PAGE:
Back at Sintra in mid-June when Draghi initially signalled that “in the absence of improvement” the ECB
would be prepared to ease policy, it was interpreted as a significant lowering of the bar for further
action. And with domestic activity treading water, global uncertainties persisting and the markets
anticipating further easing from the US Fed before year end, the question now is not whether the ECB will
add stimulus at its next meeting but what form that will take. What makes the ECB’s path more complicated
than before, however, is that while over the past few years the ECB and Fed were heading in the opposite
direction with one easing policy and the other tightening it, the circumstances have changed. In a sense,
the ECB may need to run harder than in the past just to stand still.
example, if the ECB fails to keep up with the Fed in terms of how aggressively it eases policy, the
spotlight could shift to the exchange rate. Alternatively, even if the Fed manages to hold the line on
rates, for the euro area economy, the euro’s move against the Chinese Yuan matters significantly more
than the moves against the US dollar or Sterling. And if US-China trade tensions escalate leading to
further CHY devaluation, then the euro area economy could end up facing a triple headwind of trade
disruptions, deteriorating sentiment and an appreciating currency even in a scenario where the moves
against the US dollar are kept to a minimum.
Finally, as the Italian political story moves on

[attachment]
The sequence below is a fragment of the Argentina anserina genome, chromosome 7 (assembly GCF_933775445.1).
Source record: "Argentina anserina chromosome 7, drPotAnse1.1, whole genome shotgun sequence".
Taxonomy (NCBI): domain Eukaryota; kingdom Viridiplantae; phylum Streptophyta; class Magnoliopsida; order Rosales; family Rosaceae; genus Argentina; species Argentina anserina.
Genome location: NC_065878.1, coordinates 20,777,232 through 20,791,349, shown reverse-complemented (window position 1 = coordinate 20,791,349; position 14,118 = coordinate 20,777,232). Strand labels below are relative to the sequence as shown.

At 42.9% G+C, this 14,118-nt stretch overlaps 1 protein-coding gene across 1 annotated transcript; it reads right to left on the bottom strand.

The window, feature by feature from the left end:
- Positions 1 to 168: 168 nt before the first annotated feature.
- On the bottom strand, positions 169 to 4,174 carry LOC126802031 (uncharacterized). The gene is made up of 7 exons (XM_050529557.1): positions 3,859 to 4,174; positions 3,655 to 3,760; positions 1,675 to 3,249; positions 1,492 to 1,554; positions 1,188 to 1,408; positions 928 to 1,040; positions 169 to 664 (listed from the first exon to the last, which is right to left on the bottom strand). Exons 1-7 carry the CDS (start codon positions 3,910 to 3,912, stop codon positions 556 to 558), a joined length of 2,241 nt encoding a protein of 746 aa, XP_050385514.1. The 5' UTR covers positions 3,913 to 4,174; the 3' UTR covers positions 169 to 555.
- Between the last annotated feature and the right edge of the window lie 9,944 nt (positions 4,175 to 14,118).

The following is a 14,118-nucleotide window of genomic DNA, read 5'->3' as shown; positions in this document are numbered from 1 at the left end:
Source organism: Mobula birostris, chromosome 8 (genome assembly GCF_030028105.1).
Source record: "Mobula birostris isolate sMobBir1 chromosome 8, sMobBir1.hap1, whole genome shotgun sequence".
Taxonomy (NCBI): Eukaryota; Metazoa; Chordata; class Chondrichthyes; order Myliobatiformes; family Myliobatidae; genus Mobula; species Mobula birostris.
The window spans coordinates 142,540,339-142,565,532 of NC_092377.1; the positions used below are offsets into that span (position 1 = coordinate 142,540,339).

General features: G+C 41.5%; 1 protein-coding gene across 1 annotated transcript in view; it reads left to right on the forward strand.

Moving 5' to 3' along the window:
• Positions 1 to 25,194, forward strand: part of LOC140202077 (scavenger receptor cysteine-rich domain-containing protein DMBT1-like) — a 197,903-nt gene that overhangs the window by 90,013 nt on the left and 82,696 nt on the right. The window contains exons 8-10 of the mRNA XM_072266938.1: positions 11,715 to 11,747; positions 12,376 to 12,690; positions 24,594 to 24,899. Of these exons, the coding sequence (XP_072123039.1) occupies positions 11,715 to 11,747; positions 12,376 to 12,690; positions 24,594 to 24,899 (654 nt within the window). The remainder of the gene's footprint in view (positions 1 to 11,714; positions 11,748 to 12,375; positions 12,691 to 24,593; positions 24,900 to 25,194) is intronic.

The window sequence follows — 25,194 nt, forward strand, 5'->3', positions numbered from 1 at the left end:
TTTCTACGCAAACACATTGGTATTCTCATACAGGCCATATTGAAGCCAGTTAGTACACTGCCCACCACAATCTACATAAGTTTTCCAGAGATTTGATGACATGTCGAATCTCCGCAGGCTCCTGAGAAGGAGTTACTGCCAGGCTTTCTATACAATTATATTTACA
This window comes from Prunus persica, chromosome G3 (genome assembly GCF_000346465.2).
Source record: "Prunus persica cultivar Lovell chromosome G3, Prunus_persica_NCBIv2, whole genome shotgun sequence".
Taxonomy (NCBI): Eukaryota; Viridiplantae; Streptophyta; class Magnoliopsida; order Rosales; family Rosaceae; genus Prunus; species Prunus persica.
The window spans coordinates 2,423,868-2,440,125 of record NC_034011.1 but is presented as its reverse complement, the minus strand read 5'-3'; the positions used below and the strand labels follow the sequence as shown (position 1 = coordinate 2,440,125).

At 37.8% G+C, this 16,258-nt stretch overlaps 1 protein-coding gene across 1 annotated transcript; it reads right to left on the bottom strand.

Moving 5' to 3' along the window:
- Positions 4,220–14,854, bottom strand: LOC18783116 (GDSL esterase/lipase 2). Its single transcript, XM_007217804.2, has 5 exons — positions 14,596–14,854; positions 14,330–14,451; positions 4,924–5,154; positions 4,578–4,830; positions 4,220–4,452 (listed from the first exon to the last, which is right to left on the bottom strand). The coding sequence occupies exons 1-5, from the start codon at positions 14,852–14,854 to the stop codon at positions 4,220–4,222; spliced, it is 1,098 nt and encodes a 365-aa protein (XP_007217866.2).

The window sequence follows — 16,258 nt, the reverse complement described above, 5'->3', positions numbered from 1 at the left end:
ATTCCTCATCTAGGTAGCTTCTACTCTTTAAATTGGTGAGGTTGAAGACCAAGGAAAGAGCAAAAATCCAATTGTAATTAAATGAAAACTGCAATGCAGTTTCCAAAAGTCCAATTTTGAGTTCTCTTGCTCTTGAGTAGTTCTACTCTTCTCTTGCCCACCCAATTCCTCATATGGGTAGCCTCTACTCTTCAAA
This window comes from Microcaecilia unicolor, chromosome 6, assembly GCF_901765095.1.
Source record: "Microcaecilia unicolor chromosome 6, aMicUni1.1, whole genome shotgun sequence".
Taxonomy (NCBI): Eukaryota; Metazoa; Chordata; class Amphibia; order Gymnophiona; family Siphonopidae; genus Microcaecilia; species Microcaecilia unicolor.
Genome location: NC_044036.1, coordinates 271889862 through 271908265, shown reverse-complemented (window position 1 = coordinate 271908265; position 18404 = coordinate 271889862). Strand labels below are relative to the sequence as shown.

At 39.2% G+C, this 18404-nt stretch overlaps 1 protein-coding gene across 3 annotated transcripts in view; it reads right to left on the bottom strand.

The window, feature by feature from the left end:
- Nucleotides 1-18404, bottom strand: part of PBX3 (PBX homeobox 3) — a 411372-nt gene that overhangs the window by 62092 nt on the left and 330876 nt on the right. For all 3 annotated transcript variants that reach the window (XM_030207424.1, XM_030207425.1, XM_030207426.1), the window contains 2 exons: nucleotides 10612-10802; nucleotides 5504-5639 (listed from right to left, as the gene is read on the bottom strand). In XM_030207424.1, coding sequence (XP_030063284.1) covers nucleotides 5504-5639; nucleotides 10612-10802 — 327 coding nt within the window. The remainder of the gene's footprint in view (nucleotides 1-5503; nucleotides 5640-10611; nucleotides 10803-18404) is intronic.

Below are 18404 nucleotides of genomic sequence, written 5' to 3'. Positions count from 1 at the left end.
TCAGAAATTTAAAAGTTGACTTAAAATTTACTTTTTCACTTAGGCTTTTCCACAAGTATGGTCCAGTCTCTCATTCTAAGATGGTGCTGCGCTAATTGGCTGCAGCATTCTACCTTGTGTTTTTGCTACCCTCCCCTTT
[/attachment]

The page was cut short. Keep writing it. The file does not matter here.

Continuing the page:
to a new chapter, it’s obviously key that the sovereign bond market there continues to enjoy the support
of the domestic investor base. For example, during the last wobble in May/June 2018, foreign investors
cut their holdings of Italian sovereign debt by almost €60bn in two months. But over the same period, the
Central Bank added €7bn of paper through QE, ‘other financial institutions’ added over €22bn, and Italian
banks added €43bn.
Into year-end, however, traditionally, the Italian banks tend to reduce
their government bond holdings (before re-loading their positions in January and February). Therefore, if
political risk escalates, there may be questions as to whether the 2018 pattern of strong domestic buying
will necessarily be repeated. Much it would seem will depend on the support from the ECB and the
potential restart of QE … so no change there then.
The ECB should launch "significant and impactful" stimulus measures that surpass market expectations to
combat a slump in economic growth, Governing Council member Olli Rehn told The Wall Street Journal. He
added that the stimulus package to be announced at the Sept. 12 meeting should include key interest rate
cuts and "substantial and sufficient" bond purchases, as well as easing on the terms of new long-term
loans for banks.
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